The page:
annikAnniketyni Madian is a Sarawakian artist who is currently creating a stir in the local art scene with her sculptural works. Fresh, energetic and visually arresting, her current works are an embodiment of her love for her native culture. Deriving her inspiration from the exotic Pua Kumbu textiles, her works are given a personal, contemporary touch which makes every sculpture a unique piece. She translates her works from two-dimensional drawing of Pua Kumbu patterns to a painstaking three dimensional sculptures , creating an interesting perspective and depth to her works. One cannot fail to notice the intricacies of her complex work where each slice of wood is minutely detailed and perfectly aligned in order create a smooth, seamless flow.

Having progressively paved her way in a scene which is largely dominated by male artists, Anniketyni’s sculptural journey is currently ongoing at Rimbun Dahan. Come interact and watch the artist delve into the intricacies of her complex work that narrates the beauty of her heritage in her very own language. The open studio residency will take place on 6 September 2014 and is open to public from all walks of life.

Text by Mona Kv.

 

Sabri Idrus

Sabri Idrus
Canggai. 2014. Wood, metal, copper & charcoal. 200 cm (diameter).

Canggai. 2014. Wood, metal, copper & charcoal. 200 cm (diameter).

Sabri Idrus was the Malaysian Artist for the Malaysia-Australia Visual Arts Residency 2013.

Artist’s biography:

sabri_profileSabri Idrus, (b. 1971, Kedah, Malaysia) is an artist best defined by his compulsion to experiment with media. Oscillating between a career as an artist and a successful graphic designer, Sabri studied fine arts at UiTM from 1995-1998. Received The Malaysia Young Contemporary Art Award in the painting category in the year 2004 and A Special Mention Award for the UOB Art 2011. Sabri’s works are held in private and public collections in the United Kingdom, Poland, Singapore, America, India, Hong Kong, Indonesia and Malaysia. He has participated in residencies in Poland, Indonesia and Rimbun Dahan, Malaysia. Sabri Idrus lives and works in Kuala Lumpur, Malaysia. Sabri is a constant researcher in the process of art making, specifically in his endless search in the production of prints, marks and traces as the notion of visual representation that operate as his medium in conveying his research and thoughts.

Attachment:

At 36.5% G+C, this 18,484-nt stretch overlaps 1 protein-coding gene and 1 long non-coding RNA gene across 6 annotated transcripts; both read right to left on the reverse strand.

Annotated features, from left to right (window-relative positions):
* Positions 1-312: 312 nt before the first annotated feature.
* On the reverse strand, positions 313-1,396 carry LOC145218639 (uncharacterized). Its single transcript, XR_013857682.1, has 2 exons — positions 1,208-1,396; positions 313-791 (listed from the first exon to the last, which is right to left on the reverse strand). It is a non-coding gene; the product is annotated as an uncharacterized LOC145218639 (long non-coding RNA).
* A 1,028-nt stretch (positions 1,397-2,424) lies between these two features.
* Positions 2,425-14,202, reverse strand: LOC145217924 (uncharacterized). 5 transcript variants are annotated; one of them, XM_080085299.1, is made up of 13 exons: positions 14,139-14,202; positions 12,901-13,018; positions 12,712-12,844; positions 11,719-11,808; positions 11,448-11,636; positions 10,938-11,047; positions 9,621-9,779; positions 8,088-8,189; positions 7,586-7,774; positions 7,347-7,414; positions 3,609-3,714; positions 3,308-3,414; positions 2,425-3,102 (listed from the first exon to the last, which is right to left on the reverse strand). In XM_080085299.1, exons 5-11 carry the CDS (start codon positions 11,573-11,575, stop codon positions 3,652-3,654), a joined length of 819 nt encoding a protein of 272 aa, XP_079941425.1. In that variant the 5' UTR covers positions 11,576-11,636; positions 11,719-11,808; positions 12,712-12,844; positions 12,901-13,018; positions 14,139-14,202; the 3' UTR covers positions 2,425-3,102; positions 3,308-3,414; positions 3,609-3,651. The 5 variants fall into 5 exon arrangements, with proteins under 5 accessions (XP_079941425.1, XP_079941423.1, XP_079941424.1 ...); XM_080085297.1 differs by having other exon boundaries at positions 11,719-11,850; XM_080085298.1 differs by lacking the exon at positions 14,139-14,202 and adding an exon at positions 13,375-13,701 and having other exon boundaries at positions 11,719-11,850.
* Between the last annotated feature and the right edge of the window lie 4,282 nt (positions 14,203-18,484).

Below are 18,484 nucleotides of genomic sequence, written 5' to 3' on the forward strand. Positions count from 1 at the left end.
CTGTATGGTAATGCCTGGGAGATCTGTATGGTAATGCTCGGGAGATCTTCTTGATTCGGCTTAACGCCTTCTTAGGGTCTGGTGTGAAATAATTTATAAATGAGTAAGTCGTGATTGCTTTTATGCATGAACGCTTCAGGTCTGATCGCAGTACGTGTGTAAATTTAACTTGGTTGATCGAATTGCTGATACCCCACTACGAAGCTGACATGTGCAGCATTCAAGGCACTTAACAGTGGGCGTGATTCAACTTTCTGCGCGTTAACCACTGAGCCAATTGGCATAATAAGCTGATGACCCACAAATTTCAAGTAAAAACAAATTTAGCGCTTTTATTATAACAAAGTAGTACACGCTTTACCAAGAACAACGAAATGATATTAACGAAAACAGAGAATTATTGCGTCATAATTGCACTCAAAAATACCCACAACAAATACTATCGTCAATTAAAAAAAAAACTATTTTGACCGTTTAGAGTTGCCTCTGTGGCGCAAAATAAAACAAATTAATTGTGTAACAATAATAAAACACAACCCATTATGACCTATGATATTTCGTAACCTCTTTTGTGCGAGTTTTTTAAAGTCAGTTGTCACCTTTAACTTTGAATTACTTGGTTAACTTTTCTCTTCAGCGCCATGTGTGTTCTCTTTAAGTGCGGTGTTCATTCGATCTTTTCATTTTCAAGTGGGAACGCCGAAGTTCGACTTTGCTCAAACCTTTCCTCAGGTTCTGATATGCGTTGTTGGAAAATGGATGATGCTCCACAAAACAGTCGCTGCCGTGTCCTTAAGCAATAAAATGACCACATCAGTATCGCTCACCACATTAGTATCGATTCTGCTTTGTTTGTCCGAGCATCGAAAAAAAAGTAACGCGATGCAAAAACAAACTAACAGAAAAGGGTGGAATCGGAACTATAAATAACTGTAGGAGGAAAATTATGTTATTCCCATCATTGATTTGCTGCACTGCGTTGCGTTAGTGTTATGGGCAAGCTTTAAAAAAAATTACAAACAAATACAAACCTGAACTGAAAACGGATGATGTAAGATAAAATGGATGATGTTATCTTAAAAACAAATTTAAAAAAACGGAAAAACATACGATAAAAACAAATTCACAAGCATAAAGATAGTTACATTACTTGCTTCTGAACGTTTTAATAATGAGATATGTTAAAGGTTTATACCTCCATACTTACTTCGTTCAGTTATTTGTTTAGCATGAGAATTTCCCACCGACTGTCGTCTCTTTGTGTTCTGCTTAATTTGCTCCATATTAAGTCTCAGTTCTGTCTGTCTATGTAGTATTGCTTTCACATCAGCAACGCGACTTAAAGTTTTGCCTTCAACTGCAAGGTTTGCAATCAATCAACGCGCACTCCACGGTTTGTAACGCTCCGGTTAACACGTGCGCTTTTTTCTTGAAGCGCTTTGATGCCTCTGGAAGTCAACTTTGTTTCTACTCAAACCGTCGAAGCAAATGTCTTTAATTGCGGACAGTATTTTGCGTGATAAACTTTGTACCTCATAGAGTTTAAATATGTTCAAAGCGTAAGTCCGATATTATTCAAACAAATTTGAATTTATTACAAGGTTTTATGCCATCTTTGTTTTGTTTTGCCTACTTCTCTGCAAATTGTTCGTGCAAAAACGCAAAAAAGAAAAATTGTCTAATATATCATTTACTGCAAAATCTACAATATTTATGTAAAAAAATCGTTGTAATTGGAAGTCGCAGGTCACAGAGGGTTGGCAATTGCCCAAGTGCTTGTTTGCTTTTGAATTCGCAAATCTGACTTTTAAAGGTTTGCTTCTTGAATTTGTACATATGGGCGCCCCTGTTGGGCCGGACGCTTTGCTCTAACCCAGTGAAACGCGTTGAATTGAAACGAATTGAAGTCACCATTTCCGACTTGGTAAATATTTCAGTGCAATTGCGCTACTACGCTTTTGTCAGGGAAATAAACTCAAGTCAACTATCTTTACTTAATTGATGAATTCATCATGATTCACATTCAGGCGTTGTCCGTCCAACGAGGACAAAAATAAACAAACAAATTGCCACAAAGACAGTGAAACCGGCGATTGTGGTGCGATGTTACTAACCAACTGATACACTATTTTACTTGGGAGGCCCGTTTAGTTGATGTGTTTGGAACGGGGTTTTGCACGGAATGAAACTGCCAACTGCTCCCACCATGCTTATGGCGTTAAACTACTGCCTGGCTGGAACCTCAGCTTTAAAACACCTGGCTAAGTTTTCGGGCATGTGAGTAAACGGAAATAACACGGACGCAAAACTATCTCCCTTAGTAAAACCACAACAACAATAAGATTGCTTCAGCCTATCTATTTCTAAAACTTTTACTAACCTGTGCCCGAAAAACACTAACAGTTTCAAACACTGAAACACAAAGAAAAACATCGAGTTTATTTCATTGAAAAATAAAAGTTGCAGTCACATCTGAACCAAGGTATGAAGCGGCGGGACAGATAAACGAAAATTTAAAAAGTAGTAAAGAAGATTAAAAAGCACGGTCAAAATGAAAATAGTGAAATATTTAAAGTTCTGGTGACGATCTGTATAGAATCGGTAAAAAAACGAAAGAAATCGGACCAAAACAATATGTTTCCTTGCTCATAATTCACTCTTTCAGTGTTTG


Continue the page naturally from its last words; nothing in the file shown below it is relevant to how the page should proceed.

Disruptive Nature

Disrupting materials and surfaces are the main interests for the development of this series, simply entitled Disruptive Nature. Further developing his interest in mark making – a preoccupation with surfaces, spatial stacking, temporality and organic fluid forms (The Search of the Uncertainties, 1999), Sabri Idrus continues his semiotic-reference in art making by tracing down patterns of nature. Leaves, trunks and twigs were scanned and studied in order to understand the basic properties of these elements of nature. From his earlier experimentation with industrial materials, that had the objective of venturing into alternative media such as painted surfaces, this series of works marks a comeback for Sabri and his object making exercise. These processes of experimentation are a statement that echoes his search for creating new marks on new surfaces. How to create a desired effect on a particular material with its own specific characteristics, to be able to re-produce similar effects on different materials has been explored by Sabri in his long process in art making, and is further demonstrated this interpretation of ‘shadows’ as themed for the Rimbun Dahan showcase.

Taking advantage of his discoveries with industrial materials, Sabri, again, marks a change from his normal material play, venturing into the more subtle realm of natural patterns, forms and characteristics. The natural patterns he has discovered and mimicked on his choice of surfaces reveal their latent qualities in a two-dimensional manner. Sabri’s series of studies were then reconstructed using a very similar method to his deconstruction in order to transform them into three-dimensional sculptures. Only this time, the traces of patterns and surfaces were extruded to create solid forms coupled with the real natural patterns that originated from the material itself. These processes are not an escapism from his earlier ‘difficult’ process in producing his works, but rather should be seen as a new adventure of developing a more advanced understanding of the manifestation of moments that reconcile nature with the unnatural.